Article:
Technically, of course, open source refers to how you've licensed something-but legalities aside, the real point of this licensing-at least in the beginning-was to foster the more intriguing, and I would argue, revolutionary aspects of the open source community: the "collective knowledge of the commons."
I've long thought the concept had business and intellectual potential beyond what it does for IT software. In fact, I recently suggested to a political scientist friend of mine that smaller universities might benefit from a research commons since, as things stand now, individually they lack the resources-and graduate students - to generate the research he and his colleagues need to do if they want to publish.
The problem is, no one really wants to share, particularly if they think, for a glimmer of a moment, that what they're sharing will give them any kind of edge. Ever.
There are ways, however, in which the open source philosophy seems to be slipping out of its OS and application roots: integration.
Last year, the open source ESB company, MuleSoft, announced a new tool for Java developers using the Apache TomCat server. Called iBeans, it allows developers to create quick integrations,as Greg Schott, CEO of MuleSuft, explained in an October interview with yours truly:
"What iBeans does is allows a developer - with just a few lines of code - to provide integrations, to a cloud service or a SaaS service. We're talking about things like Gmail and Twitter and Flickr and things like that. So, there could be an iBean that really provides the access to the APIs of those third-party services or somebody can develop an internal iBean that is a reusable component that other people in their organization can use."
But to me, the really nifty thing about iBeans wasn't the tool-it was iBeans Central, a commons for sharing iBeans.
Of course, the concept is restricted to those on Apache TomCat.
Still, the concept makes perfect sense. Many integrations are just tactical needs that offer you little strategic value, other than allowing two systems to talk. Why not share-particularly if you could, say, make money for doing so?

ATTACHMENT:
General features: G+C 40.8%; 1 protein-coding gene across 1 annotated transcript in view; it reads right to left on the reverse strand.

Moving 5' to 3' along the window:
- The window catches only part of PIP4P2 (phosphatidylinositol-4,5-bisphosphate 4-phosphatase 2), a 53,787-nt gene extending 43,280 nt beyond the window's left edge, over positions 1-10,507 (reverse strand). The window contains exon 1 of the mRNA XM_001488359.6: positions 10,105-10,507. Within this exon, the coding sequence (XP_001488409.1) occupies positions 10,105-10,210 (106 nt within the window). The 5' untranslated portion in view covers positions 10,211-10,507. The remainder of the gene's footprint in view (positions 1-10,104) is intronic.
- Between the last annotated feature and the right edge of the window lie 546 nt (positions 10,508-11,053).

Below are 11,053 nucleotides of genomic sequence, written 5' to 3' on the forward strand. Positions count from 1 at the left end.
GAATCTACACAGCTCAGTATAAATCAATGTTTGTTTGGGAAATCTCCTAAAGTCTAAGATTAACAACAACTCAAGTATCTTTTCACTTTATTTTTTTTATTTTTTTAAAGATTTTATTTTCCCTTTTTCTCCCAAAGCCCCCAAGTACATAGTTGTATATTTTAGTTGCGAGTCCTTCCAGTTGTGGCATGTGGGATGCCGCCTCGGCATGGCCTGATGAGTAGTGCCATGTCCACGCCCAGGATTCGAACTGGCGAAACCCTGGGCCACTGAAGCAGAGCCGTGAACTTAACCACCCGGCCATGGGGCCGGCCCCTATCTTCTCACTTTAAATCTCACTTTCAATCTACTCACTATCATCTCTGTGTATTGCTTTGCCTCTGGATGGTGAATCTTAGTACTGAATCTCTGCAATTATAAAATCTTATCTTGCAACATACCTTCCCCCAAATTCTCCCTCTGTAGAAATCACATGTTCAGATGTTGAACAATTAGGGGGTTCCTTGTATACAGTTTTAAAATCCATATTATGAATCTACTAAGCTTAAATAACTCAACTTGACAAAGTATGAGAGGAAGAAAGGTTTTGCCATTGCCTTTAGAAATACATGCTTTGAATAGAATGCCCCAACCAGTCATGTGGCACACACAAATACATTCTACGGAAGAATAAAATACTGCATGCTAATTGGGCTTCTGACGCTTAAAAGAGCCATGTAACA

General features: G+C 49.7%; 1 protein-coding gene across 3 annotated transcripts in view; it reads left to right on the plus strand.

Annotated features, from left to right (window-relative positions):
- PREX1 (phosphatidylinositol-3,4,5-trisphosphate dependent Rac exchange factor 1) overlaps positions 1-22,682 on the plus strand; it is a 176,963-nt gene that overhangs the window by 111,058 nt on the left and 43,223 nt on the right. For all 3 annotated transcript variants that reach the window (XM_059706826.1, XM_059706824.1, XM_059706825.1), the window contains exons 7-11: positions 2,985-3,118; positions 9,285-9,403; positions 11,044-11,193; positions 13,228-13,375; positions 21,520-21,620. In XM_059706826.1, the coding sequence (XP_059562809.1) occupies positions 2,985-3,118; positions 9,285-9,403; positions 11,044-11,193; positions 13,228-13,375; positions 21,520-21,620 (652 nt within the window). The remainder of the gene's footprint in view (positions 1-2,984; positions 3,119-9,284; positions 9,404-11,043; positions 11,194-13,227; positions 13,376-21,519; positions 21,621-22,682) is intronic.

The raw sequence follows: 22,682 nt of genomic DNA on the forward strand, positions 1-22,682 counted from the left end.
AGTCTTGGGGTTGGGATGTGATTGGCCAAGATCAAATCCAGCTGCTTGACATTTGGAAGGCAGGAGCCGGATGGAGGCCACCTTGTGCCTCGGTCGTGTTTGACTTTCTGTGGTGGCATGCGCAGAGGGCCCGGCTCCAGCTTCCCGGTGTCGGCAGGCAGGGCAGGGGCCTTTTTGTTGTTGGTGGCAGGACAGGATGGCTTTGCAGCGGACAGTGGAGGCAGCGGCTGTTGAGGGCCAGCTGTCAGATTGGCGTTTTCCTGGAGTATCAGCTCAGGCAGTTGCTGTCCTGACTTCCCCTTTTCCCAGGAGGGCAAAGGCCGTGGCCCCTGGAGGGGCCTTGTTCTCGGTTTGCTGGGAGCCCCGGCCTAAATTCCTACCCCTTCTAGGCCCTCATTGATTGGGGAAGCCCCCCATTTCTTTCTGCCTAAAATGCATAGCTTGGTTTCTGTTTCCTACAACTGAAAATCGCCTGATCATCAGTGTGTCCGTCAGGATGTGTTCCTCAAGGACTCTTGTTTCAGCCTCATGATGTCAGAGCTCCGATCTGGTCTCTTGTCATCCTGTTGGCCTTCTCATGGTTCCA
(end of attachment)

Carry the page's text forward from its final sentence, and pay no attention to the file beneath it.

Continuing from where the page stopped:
That's the idea behind SnapLogic's new venture, SnapStore, which is scheduled for public beta release on Feb. 15, 2010. Currently, it's in a 100-day private beta.
"The basic idea behind SnapStore is that there are far too many data sources for any one data integration vendor to provide a connector for every such source and when you start to consider combinations of sources with targets then that number increases exponentially. ... The idea behind SnapStore is that you provide facilities for creating snaps, where a snap is anything from a simple connector to a complete dataflow that integrates (say) a SalesForce quote with a NetSuite order."
The connectors are tested and certified before being included in the SnapStore, Howards adds. For more technical details, you might want to check out the Developer FAQ.
That sounds very open source-y, right? Well, by now, we all know open source doesn't mean free - and it's not called "SnapStore" for nothing. You'll have to pay for the "Snaps."
How much you pay, however, will be up to the individual developers. SnapLogic is allowing the developers to set the price, as well as the licensing terms. The company keeps 30 percent of the revenue, with the rest going to the developer.
Still, given how much time and cost hand-coding can require, it's easy to see how buying a Snap could save you money over developing your own.
I know-that's not quite so warm and fuzzy as "free," but it does take advantage of the wisdom of the commons in a remarkably practical way.